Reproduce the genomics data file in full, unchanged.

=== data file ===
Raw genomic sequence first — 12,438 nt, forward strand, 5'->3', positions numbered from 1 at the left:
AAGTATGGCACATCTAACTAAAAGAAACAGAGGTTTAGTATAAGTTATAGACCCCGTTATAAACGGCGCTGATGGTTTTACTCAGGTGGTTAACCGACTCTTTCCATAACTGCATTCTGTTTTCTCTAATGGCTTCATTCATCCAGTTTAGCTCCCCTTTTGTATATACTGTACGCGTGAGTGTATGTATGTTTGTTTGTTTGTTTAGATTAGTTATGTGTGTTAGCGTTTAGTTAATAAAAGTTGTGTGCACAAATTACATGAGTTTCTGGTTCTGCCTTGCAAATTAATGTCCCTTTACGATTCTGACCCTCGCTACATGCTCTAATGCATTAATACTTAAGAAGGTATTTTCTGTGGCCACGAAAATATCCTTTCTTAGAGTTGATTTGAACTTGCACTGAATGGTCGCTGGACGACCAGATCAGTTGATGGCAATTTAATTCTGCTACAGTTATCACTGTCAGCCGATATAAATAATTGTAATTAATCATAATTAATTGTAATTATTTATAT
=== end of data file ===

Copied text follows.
Raw genomic sequence first — 12,438 nt, forward strand, 5'->3', positions numbered from 1 at the left:
AAGTATGGCACATCTAACTAAAAGAAACAGAGGTTTAGTATAAGTTATAGACCCCGTTATAAACGGCGCTGATGGTTTTACTCAGGTGGTTAACCGACTCTTTCCATAACTGCATTCTGTTTTCTCTAATGGCTTCATTCATCCAGTTTAGCTCCCCTTTTGTATATACTGTACGCGTGAGTGTATGTATGTTTGTTTGTTTGTTTAGATTAGTTATGTGTGTTAGCGTTTAGTTAATAAAAGTTGTGTGCACAAATTACATGAGTTTCTGGTTCTGCCTTGCAAATTAATGTCCCTTTACGATTCTGACCCTCGCTACATGCTCTAATGCATTAATACTTAAGAAGGTATTTTCTGTGGCCACGAAAATATCCTTTCTTAGAGTTGATTTGAACTTGCACTGAATGGTCGCTGGACGACCAGATCAGTTGATGGCAATTTAATTCTGCTACAGTTATCACTGTCAGCCGATATAAATAATTGTAATTAATCATAATTAATTGTAATTATTTATAT